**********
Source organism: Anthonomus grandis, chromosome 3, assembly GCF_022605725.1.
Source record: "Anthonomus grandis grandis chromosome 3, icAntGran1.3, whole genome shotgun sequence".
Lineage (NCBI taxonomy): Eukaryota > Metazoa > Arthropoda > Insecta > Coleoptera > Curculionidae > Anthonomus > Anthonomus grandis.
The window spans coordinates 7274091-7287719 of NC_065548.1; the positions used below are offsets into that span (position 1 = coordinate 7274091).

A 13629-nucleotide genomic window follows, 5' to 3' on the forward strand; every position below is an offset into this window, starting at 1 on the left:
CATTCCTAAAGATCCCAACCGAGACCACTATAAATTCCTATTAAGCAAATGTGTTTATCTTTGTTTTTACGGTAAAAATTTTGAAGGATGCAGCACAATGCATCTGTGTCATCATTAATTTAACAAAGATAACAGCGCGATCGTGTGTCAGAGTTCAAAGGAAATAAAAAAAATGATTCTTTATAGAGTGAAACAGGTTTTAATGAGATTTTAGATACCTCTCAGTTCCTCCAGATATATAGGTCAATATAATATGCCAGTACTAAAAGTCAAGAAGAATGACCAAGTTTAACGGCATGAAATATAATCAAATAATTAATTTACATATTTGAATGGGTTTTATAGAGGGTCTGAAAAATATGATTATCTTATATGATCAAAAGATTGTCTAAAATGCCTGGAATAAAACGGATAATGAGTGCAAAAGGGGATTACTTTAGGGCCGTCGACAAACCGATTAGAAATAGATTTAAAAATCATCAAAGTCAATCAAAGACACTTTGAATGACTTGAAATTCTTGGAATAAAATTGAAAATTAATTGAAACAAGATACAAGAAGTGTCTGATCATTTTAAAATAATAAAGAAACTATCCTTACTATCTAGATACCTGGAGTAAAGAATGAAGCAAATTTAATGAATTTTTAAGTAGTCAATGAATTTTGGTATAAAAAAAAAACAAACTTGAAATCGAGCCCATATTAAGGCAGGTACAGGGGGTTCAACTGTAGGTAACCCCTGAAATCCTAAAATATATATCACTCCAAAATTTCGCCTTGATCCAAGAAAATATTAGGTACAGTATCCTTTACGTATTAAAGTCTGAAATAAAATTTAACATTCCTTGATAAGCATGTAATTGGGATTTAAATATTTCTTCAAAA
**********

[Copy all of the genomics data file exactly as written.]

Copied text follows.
Source organism: Anthonomus grandis, chromosome 3, assembly GCF_022605725.1.
Source record: "Anthonomus grandis grandis chromosome 3, icAntGran1.3, whole genome shotgun sequence".
Lineage (NCBI taxonomy): Eukaryota > Metazoa > Arthropoda > Insecta > Coleoptera > Curculionidae > Anthonomus > Anthonomus grandis.
The window spans coordinates 7274091-7287719 of NC_065548.1; the positions used below are offsets into that span (position 1 = coordinate 7274091).

A 13629-nucleotide genomic window follows, 5' to 3' on the forward strand; every position below is an offset into this window, starting at 1 on the left:
CATTCCTAAAGATCCCAACCGAGACCACTATAAATTCCTATTAAGCAAATGTGTTTATCTTTGTTTTTACGGTAAAAATTTTGAAGGATGCAGCACAATGCATCTGTGTCATCATTAATTTAACAAAGATAACAGCGCGATCGTGTGTCAGAGTTCAAAGGAAATAAAAAAAATGATTCTTTATAGAGTGAAACAGGTTTTAATGAGATTTTAGATACCTCTCAGTTCCTCCAGATATATAGGTCAATATAATATGCCAGTACTAAAAGTCAAGAAGAATGACCAAGTTTAACGGCATGAAATATAATCAAATAATTAATTTACATATTTGAATGGGTTTTATAGAGGGTCTGAAAAATATGATTATCTTATATGATCAAAAGATTGTCTAAAATGCCTGGAATAAAACGGATAATGAGTGCAAAAGGGGATTACTTTAGGGCCGTCGACAAACCGATTAGAAATAGATTTAAAAATCATCAAAGTCAATCAAAGACACTTTGAATGACTTGAAATTCTTGGAATAAAATTGAAAATTAATTGAAACAAGATACAAGAAGTGTCTGATCATTTTAAAATAATAAAGAAACTATCCTTACTATCTAGATACCTGGAGTAAAGAATGAAGCAAATTTAATGAATTTTTAAGTAGTCAATGAATTTTGGTATAAAAAAAAAACAAACTTGAAATCGAGCCCATATTAAGGCAGGTACAGGGGGTTCAACTGTAGGTAACCCCTGAAATCCTAAAATATATATCACTCCAAAATTTCGCCTTGATCCAAGAAAATATTAGGTACAGTATCCTTTACGTATTAAAGTCTGAAATAAAATTTAACATTCCTTGATAAGCATGTAATTGGGATTTAAATATTTCTTCAAAA